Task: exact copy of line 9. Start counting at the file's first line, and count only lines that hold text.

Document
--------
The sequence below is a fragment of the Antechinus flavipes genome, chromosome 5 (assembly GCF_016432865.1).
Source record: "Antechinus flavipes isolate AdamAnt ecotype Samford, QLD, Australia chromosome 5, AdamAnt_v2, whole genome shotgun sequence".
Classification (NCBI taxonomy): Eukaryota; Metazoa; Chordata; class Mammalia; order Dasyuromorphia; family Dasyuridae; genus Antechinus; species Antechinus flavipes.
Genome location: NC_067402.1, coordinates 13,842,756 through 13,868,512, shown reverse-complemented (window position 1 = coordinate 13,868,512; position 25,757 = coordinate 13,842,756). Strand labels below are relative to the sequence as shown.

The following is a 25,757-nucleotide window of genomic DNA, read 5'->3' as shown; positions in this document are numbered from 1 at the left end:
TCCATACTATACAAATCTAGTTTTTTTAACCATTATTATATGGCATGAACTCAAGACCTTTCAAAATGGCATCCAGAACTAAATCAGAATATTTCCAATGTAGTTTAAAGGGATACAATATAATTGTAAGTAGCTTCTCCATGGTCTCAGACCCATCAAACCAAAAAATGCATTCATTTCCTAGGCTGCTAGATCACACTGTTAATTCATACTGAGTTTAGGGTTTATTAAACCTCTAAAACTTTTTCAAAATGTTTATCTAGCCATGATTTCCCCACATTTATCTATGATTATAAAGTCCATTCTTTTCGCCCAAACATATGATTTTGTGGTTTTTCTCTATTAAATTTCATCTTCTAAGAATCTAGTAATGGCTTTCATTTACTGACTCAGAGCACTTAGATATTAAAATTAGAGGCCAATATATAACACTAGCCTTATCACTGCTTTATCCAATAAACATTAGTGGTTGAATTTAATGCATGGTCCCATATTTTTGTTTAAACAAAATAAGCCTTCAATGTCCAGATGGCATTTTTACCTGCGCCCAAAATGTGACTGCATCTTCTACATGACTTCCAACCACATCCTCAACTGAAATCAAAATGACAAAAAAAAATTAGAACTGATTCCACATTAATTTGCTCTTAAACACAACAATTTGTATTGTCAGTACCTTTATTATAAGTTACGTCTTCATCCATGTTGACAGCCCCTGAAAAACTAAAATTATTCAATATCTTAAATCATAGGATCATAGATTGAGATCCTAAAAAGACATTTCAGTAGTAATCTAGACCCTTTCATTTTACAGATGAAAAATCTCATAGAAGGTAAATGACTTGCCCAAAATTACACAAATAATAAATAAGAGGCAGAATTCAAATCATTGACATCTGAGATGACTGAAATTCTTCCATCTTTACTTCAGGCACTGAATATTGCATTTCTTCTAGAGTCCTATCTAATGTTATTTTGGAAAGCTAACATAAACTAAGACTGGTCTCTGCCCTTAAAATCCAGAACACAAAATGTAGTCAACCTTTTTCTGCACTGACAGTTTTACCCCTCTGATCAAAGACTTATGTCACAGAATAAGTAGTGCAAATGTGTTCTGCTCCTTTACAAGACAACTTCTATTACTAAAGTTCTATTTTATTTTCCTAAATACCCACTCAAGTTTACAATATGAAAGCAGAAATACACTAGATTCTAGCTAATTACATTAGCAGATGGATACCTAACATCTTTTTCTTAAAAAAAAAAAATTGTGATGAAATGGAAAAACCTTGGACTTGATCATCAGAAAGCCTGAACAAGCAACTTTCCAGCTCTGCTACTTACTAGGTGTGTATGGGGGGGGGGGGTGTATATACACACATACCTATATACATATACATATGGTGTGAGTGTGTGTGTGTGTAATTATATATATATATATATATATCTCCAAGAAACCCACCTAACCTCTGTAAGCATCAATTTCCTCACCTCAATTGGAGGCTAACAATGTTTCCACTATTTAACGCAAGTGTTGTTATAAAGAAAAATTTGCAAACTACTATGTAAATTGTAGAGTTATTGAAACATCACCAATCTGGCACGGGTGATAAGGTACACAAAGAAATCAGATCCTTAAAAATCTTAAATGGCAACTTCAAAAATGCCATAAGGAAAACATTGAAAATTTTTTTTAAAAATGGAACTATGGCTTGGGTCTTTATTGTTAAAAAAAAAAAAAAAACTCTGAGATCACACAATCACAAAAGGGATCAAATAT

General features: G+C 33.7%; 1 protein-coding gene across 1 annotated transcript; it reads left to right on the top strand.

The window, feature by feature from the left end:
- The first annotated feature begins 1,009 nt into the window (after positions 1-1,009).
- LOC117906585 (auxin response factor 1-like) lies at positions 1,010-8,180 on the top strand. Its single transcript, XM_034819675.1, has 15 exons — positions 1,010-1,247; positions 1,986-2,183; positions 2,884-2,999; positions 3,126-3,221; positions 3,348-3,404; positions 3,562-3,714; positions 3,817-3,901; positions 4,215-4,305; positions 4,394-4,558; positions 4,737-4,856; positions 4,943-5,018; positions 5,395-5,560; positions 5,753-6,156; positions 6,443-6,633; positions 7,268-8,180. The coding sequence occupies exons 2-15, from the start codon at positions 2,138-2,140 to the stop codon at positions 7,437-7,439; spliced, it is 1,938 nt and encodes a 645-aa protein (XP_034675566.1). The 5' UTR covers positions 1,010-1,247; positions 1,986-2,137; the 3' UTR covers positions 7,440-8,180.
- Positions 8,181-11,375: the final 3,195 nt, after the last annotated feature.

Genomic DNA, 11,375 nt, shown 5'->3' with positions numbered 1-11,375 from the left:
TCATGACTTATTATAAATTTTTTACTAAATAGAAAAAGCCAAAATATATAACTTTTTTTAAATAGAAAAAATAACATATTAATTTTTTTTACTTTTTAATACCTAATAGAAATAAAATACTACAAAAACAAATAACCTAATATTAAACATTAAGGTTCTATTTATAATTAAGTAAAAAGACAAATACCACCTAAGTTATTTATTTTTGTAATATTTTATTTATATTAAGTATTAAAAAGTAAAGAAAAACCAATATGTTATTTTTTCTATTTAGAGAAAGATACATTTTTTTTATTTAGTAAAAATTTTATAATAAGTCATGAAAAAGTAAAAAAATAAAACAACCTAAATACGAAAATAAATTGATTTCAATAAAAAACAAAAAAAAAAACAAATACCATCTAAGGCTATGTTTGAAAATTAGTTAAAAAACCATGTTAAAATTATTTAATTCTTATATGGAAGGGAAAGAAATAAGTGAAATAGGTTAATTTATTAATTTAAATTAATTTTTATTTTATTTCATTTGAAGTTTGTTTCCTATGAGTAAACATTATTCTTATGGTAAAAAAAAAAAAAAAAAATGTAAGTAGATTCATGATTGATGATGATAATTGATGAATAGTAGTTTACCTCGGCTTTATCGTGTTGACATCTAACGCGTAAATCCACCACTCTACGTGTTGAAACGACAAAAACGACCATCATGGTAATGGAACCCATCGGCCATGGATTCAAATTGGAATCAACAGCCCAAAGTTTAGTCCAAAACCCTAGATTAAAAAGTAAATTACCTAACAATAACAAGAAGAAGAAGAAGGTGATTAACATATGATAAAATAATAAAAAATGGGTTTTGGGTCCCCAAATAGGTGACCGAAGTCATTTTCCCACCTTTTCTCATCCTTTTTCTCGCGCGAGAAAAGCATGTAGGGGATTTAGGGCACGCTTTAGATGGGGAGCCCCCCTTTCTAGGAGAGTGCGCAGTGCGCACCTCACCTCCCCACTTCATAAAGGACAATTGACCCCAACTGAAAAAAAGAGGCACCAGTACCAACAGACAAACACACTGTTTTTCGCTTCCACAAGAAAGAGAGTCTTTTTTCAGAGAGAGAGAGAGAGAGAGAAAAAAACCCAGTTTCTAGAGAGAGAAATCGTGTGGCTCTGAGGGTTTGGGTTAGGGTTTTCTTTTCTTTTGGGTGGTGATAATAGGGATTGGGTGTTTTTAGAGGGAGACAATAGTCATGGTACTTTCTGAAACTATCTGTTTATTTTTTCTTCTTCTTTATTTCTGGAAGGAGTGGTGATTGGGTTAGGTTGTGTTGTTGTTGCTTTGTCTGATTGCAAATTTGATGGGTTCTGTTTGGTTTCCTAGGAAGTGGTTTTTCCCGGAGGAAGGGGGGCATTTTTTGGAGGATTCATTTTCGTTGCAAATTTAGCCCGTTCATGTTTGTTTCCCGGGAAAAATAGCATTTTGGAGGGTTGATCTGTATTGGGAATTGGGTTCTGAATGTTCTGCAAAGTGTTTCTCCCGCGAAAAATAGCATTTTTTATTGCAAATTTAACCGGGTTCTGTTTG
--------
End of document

- The first annotated feature begins 1,009 nt into the window (after positions 1-1,009).